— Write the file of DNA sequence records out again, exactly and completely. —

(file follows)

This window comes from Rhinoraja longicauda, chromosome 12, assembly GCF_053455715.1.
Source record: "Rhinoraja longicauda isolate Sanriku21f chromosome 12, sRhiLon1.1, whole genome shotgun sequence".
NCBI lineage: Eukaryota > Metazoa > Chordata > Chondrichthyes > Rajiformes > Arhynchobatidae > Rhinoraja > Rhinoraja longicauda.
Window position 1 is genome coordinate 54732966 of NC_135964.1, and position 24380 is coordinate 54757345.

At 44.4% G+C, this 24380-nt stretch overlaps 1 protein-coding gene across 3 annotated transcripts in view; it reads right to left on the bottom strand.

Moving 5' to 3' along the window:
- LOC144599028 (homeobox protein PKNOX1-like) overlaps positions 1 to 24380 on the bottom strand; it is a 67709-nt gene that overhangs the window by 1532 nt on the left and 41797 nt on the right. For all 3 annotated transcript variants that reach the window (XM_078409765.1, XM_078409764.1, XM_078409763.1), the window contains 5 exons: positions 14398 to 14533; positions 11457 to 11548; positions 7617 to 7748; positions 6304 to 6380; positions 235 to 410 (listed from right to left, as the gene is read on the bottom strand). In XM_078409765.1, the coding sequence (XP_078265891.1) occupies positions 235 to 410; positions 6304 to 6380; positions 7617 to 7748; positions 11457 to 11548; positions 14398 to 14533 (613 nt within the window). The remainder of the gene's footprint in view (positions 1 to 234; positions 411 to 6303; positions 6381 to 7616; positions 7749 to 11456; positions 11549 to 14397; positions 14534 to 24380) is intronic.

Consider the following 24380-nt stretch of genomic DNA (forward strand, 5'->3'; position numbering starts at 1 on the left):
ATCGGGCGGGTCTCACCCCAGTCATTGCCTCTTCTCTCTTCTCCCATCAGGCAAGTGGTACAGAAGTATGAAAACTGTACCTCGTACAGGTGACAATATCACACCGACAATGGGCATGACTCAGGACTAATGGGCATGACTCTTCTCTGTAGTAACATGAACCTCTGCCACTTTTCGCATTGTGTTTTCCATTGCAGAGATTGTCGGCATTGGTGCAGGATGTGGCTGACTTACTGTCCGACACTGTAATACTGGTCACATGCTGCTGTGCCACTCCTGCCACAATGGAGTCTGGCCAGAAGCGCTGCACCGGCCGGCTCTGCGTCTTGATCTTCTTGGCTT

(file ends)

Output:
This window comes from Rhinoraja longicauda, chromosome 12, assembly GCF_053455715.1.
Source record: "Rhinoraja longicauda isolate Sanriku21f chromosome 12, sRhiLon1.1, whole genome shotgun sequence".
NCBI lineage: Eukaryota > Metazoa > Chordata > Chondrichthyes > Rajiformes > Arhynchobatidae > Rhinoraja > Rhinoraja longicauda.
Window position 1 is genome coordinate 54732966 of NC_135964.1, and position 24380 is coordinate 54757345.

At 44.4% G+C, this 24380-nt stretch overlaps 1 protein-coding gene across 3 annotated transcripts in view; it reads right to left on the bottom strand.

Moving 5' to 3' along the window:
- LOC144599028 (homeobox protein PKNOX1-like) overlaps positions 1 to 24380 on the bottom strand; it is a 67709-nt gene that overhangs the window by 1532 nt on the left and 41797 nt on the right. For all 3 annotated transcript variants that reach the window (XM_078409765.1, XM_078409764.1, XM_078409763.1), the window contains 5 exons: positions 14398 to 14533; positions 11457 to 11548; positions 7617 to 7748; positions 6304 to 6380; positions 235 to 410 (listed from right to left, as the gene is read on the bottom strand). In XM_078409765.1, the coding sequence (XP_078265891.1) occupies positions 235 to 410; positions 6304 to 6380; positions 7617 to 7748; positions 11457 to 11548; positions 14398 to 14533 (613 nt within the window). The remainder of the gene's footprint in view (positions 1 to 234; positions 411 to 6303; positions 6381 to 7616; positions 7749 to 11456; positions 11549 to 14397; positions 14534 to 24380) is intronic.

Consider the following 24380-nt stretch of genomic DNA (forward strand, 5'->3'; position numbering starts at 1 on the left):
ATCGGGCGGGTCTCACCCCAGTCATTGCCTCTTCTCTCTTCTCCCATCAGGCAAGTGGTACAGAAGTATGAAAACTGTACCTCGTACAGGTGACAATATCACACCGACAATGGGCATGACTCAGGACTAATGGGCATGACTCTTCTCTGTAGTAACATGAACCTCTGCCACTTTTCGCATTGTGTTTTCCATTGCAGAGATTGTCGGCATTGGTGCAGGATGTGGCTGACTTACTGTCCGACACTGTAATACTGGTCACATGCTGCTGTGCCACTCCTGCCACAATGGAGTCTGGCCAGAAGCGCTGCACCGGCCGGCTCTGCGTCTTGATCTTCTTGGCTT